Thoracic imaging studies showing the rapid development of multifocal, bilateral pulmonary opacities are common in clinical practice. From an imaging standpoint, such patients may be broadly classified into those with hydrostatic pulmonary edema versus those with increased permeability edema patterns; combinations of these two patterns may also be encountered. Classification of patients into one or the other pattern provides an approach to the thoracic imaging findings in these patients and may even allow tailoring of additional diagnostic studies and presumptive therapy.In addition to a number of commonly encountered etiologies for an increased permeability pattern on chest radiography, several conditions primarily characterized by interstitial and/or alveolar inflammation or pulmonary hemorrhage should be considered, among them acute eosinophilic pneumonia. Acute eosinophilic pneumonia often presents in previously healthy patients without a prior history of asthma, usually without peripheral blood eosinophilia, and produces respiratory failure. Thoracic imaging studies show rapidly progressing multifocal bilateral air-space consolidation without features of hydrostatic pulmonary edema. Bronchoscopy is the diagnostic procedure of choice and will show significant pulmonary eosinophilia on bronchoalveolar lavage. Corticosteroid therapy causes clearing of the pulmonary findings and rapid resolution of respiratory failure. Relapse is not a feature of acute eosinophilic pneumonia.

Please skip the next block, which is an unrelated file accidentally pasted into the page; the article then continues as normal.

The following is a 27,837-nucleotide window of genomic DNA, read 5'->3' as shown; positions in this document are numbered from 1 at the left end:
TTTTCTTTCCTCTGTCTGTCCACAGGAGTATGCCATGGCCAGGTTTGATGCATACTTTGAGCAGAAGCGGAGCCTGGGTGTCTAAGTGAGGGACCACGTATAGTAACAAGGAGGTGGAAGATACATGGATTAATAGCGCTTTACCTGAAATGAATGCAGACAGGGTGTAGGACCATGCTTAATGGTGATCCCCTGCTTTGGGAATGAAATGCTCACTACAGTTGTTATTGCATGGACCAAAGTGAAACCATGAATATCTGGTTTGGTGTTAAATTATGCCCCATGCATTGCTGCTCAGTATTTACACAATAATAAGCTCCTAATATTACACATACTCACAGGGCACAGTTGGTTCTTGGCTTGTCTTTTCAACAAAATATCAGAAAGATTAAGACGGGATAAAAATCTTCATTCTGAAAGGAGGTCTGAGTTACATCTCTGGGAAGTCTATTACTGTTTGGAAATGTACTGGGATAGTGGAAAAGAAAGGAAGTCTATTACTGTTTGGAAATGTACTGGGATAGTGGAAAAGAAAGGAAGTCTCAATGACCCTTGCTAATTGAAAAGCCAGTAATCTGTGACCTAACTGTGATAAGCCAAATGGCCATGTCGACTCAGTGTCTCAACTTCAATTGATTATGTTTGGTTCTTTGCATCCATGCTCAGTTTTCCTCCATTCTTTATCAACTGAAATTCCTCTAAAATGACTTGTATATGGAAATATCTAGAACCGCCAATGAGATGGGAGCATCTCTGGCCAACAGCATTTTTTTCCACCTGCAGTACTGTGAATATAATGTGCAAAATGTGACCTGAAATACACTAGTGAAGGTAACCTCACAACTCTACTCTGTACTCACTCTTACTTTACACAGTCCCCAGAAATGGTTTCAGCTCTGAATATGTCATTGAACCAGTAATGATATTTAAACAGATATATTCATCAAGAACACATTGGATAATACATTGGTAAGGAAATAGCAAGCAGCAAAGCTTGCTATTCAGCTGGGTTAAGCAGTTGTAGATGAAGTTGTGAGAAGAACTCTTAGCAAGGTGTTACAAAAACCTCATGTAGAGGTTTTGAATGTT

- Chest radiography
- Computed tomography
- Eosinophilic pneumonia
ASJC Scopus subject areas
- Pulmonary and Respiratory Medicine
- Critical Care and Intensive Care Medicine